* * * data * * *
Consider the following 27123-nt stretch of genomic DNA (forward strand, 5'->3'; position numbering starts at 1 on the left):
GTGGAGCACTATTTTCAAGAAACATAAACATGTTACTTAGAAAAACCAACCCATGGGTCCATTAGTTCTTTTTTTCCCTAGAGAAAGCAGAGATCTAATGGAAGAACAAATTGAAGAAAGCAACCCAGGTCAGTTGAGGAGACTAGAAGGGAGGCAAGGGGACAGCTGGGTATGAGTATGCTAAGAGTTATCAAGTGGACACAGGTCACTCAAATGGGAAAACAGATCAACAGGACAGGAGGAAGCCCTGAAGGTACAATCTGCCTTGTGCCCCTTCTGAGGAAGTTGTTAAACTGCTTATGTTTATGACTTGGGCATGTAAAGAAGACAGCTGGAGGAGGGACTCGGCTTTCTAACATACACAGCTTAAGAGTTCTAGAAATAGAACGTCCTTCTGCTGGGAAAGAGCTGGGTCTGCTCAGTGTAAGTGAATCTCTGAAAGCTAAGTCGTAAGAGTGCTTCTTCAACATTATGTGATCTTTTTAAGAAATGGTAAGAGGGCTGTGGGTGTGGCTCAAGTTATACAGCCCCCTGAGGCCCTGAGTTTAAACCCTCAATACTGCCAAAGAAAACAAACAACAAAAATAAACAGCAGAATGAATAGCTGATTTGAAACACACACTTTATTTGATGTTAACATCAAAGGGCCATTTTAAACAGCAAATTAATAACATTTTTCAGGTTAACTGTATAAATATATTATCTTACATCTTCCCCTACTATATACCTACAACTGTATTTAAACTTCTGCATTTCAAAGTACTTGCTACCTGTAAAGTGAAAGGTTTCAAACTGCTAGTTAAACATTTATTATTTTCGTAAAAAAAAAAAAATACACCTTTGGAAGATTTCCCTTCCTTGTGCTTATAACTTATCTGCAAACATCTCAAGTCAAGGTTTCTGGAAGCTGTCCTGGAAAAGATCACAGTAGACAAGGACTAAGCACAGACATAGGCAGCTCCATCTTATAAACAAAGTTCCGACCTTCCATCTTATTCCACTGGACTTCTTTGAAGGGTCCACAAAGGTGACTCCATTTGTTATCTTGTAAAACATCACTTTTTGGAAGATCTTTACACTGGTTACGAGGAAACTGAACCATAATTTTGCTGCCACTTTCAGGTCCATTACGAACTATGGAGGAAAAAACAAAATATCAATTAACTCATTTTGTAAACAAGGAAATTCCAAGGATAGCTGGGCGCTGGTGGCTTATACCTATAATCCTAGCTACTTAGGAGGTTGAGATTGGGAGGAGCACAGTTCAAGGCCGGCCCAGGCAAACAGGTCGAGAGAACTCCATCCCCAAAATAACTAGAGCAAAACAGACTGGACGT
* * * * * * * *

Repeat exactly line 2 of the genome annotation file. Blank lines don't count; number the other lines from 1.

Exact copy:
GTGGAGCACTATTTTCAAGAAACATAAACATGTTACTTAGAAAAACCAACCCATGGGTCCATTAGTTCTTTTTTTCCCTAGAGAAAGCAGAGATCTAATGGAAGAACAAATTGAAGAAAGCAACCCAGGTCAGTTGAGGAGACTAGAAGGGAGGCAAGGGGACAGCTGGGTATGAGTATGCTAAGAGTTATCAAGTGGACACAGGTCACTCAAATGGGAAAACAGATCAACAGGACAGGAGGAAGCCCTGAAGGTACAATCTGCCTTGTGCCCCTTCTGAGGAAGTTGTTAAACTGCTTATGTTTATGACTTGGGCATGTAAAGAAGACAGCTGGAGGAGGGACTCGGCTTTCTAACATACACAGCTTAAGAGTTCTAGAAATAGAACGTCCTTCTGCTGGGAAAGAGCTGGGTCTGCTCAGTGTAAGTGAATCTCTGAAAGCTAAGTCGTAAGAGTGCTTCTTCAACATTATGTGATCTTTTTAAGAAATGGTAAGAGGGCTGTGGGTGTGGCTCAAGTTATACAGCCCCCTGAGGCCCTGAGTTTAAACCCTCAATACTGCCAAAGAAAACAAACAACAAAAATAAACAGCAGAATGAATAGCTGATTTGAAACACACACTTTATTTGATGTTAACATCAAAGGGCCATTTTAAACAGCAAATTAATAACATTTTTCAGGTTAACTGTATAAATATATTATCTTACATCTTCCCCTACTATATACCTACAACTGTATTTAAACTTCTGCATTTCAAAGTACTTGCTACCTGTAAAGTGAAAGGTTTCAAACTGCTAGTTAAACATTTATTATTTTCGTAAAAAAAAAAAAATACACCTTTGGAAGATTTCCCTTCCTTGTGCTTATAACTTATCTGCAAACATCTCAAGTCAAGGTTTCTGGAAGCTGTCCTGGAAAAGATCACAGTAGACAAGGACTAAGCACAGACATAGGCAGCTCCATCTTATAAACAAAGTTCCGACCTTCCATCTTATTCCACTGGACTTCTTTGAAGGGTCCACAAAGGTGACTCCATTTGTTATCTTGTAAAACATCACTTTTTGGAAGATCTTTACACTGGTTACGAGGAAACTGAACCATAATTTTGCTGCCACTTTCAGGTCCATTACGAACTATGGAGGAAAAAACAAAATATCAATTAACTCATTTTGTAAACAAGGAAATTCCAAGGATAGCTGGGCGCTGGTGGCTTATACCTATAATCCTAGCTACTTAGGAGGTTGAGATTGGGAGGAGCACAGTTCAAGGCCGGCCCAGGCAAACAGGTCGAGAGAACTCCATCCCCAAAATAACTAGAGCAAAACAGACTGGACGT